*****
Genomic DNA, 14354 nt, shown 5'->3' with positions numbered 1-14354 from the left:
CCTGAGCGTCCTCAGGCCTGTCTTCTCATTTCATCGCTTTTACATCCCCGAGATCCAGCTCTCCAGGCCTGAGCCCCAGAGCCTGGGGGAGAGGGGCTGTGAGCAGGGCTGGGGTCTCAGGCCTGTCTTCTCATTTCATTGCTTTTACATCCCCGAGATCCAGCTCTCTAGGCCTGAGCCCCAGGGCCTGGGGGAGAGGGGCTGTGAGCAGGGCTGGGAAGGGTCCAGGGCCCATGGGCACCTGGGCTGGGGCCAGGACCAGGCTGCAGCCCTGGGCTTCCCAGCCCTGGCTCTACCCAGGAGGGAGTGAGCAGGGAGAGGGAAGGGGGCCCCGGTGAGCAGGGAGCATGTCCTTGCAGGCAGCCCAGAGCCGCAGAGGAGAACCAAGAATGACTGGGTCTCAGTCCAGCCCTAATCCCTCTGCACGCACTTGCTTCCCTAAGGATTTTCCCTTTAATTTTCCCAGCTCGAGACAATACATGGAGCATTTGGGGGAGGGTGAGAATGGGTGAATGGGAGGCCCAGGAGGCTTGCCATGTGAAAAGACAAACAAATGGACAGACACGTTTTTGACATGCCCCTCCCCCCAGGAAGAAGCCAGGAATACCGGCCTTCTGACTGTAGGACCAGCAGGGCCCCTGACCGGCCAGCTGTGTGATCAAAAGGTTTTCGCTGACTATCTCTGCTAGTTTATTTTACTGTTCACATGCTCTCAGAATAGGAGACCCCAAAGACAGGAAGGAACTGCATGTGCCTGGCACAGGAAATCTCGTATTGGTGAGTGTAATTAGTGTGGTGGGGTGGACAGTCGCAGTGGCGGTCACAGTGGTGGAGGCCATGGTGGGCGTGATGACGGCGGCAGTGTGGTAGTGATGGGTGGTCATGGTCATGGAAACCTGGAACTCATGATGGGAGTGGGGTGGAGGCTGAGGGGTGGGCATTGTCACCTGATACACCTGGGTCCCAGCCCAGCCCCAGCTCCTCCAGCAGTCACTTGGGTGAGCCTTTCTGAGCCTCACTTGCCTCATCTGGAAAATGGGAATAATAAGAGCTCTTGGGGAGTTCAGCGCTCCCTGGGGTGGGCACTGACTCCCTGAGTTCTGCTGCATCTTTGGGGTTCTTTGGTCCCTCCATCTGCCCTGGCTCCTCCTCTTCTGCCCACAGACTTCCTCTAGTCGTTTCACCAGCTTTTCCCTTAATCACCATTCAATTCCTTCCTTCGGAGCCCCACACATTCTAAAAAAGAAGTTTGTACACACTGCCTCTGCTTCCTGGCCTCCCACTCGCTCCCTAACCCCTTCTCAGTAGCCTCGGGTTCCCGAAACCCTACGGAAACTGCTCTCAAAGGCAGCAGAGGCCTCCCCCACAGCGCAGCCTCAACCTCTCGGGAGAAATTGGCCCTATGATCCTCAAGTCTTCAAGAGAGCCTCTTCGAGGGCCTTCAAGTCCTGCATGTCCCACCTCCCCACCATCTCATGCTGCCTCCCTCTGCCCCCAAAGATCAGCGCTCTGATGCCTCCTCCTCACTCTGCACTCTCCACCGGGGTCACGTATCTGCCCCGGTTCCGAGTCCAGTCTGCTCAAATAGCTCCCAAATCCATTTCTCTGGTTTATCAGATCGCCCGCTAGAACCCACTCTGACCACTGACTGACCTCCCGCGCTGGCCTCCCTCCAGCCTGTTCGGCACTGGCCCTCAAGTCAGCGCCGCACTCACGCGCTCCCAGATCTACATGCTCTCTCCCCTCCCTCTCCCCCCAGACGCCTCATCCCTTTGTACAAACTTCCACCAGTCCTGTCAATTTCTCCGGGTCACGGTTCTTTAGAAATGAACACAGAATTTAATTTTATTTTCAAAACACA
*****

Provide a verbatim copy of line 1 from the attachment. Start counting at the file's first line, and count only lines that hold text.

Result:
Genomic DNA, 14354 nt, shown 5'->3' with positions numbered 1-14354 from the left: